Napster no Go

John Gruber has used his Magic 8-Ball to answer your questions regarding the 'Napster To Go' subscription service. A must read before you fall for the trap.

I bought my iPod almost a year ago, and since then, I haven't bought a single song on iTunes or any other online music store. And not just because the iTMS was open for business in France only recently. My iTunes library is simply full with my CD collection, which my iPod helped me rediscover. Being a lover of baroque music, I find the catalog and sampling quality of the iTMS quite mediocre, and not a bargain compared to CDs from excellent (and independent, not a coincidence if you trust me) labels such as Harmonia Mundi or Ligia.

In my own perspective, Napster has absolutely nothing to offer. I completely resent the idea of renting music, and their monetary comparison with respect to the iPod is really stupid, but your mileage may vary. I'm listening on my iPod to CDs I bought more than a decade ago. Will Napster stand a decade? I really don't think so.

2 TrackBacks

The explosion of portable music subscription offerings is good news for independent musicians and indie labels.Napster To Go, XM and Sirius satellite radio, iRadio, and MusicGremlin are all included. An iPod owner buys music he or she already knows. A... Read More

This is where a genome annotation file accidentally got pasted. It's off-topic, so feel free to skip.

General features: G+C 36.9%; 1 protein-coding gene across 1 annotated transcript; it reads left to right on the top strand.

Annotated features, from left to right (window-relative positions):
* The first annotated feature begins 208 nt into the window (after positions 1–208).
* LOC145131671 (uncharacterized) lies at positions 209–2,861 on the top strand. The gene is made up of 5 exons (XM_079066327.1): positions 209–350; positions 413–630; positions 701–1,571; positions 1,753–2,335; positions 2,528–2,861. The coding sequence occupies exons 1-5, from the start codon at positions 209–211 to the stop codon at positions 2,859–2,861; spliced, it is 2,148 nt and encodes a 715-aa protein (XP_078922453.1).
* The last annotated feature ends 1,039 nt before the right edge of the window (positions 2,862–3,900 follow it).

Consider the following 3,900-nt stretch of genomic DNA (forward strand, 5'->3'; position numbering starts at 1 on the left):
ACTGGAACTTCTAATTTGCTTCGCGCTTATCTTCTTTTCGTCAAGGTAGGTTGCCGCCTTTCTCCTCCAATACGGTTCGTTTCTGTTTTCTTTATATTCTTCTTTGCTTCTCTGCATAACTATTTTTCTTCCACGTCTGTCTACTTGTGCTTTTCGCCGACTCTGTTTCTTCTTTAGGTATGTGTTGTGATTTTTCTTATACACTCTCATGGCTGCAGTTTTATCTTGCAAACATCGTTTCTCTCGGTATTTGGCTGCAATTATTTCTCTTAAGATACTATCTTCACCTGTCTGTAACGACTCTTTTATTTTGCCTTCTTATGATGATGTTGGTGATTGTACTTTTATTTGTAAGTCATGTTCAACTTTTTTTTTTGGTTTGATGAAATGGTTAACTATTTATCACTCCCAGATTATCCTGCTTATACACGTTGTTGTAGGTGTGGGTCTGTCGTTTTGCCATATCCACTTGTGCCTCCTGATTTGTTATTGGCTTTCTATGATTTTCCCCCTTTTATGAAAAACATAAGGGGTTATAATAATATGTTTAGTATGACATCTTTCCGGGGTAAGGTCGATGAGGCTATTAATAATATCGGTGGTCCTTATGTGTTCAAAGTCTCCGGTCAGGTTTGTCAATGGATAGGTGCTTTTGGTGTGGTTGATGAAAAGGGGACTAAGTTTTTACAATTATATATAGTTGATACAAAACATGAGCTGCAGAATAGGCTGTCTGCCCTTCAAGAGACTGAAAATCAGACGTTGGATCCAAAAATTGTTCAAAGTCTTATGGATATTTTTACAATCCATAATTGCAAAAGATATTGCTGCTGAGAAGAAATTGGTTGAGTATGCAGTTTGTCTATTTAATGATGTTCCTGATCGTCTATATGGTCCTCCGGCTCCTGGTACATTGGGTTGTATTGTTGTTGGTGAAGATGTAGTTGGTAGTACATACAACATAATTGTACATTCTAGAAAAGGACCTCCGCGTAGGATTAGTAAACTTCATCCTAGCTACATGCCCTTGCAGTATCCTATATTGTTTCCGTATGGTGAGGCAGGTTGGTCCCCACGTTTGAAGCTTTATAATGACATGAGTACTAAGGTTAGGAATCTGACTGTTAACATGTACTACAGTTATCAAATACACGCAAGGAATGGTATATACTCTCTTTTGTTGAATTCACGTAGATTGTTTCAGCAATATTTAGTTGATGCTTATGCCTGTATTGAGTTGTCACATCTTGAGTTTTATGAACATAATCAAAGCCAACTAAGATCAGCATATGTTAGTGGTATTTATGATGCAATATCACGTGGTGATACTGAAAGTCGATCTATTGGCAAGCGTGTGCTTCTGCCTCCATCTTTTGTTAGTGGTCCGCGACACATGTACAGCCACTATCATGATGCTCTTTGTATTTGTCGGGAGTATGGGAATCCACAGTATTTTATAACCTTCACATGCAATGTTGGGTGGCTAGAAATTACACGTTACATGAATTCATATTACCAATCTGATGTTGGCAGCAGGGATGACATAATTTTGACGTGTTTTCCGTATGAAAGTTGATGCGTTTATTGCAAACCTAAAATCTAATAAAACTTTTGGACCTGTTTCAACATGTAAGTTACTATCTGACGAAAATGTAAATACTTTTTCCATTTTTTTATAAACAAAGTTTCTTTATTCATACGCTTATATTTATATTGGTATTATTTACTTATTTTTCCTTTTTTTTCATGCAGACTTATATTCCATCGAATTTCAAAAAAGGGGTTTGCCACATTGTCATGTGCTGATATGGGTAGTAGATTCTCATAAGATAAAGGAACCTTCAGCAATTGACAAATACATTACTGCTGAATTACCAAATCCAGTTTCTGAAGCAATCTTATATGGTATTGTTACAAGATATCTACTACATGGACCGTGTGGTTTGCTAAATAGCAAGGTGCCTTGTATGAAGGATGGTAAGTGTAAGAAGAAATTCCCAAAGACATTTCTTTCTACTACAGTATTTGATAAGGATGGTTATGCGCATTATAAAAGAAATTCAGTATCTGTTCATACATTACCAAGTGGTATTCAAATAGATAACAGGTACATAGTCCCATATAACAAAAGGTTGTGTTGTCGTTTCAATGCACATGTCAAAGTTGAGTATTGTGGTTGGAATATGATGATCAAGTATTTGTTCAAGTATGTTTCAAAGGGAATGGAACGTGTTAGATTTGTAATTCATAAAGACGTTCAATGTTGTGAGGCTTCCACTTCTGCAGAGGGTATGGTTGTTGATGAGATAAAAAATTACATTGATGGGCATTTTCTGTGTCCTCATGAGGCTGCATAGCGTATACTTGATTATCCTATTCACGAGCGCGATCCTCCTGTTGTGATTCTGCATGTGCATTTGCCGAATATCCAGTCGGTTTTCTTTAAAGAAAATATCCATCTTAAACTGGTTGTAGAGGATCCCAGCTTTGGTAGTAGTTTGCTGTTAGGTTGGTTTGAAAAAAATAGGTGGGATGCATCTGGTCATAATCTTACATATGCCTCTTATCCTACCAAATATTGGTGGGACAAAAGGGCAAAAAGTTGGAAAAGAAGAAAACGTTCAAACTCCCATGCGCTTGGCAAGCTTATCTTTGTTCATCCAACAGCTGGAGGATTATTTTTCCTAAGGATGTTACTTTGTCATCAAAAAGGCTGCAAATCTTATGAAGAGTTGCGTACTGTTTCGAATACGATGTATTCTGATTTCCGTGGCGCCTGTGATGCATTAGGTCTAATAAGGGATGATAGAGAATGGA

The explosion of portable music subscription offerings is good news for independent musicians and indie labels.Napster To Go, XM and Sirius satellite radio, iRadio, and MusicGremlin are all included. An iPod owner buys music he or she already knows. A... Read More

3 Comments

You totally described my experience with the iPod. I had well over 300 CDs and I so rarely listened to any of them. Then, I purchased the iPod and moved all of my CDs on to it and now I am listening to music I haven't heard in 10 years. The "random" feature is a great way to discover music I forgot I owned.

Unlike you, I have purchased a few songs and albums from the iTunes site, but not that many. I am still trying to get some mileage out of my old music.

I buy a few songs from iTunes but it makes up about 2% of my music library, the rest being CD's and, like you, resent the idea of "renting" music. Monthly subscriptions so that I am, in effect, paying for MY music repeatedly? No thanks.

Though I'm not a current subscriber, I do think that music subscription services in general are great for new music discovery. I was blown away by 7 bands within the first three weeks of using Rhapsody, which is incredible. The move to mobile devices may make me reconsider..?

Subscriptions are good for independent music, as they give more exposure to bands trying to get their music out; listeners are more willing to experiment. And that's good for the music industry in general, which could use a shot in the arm. I'm sick of manufactured pop.

My 2 cents,

Mike
http://www.GarageSpin.com

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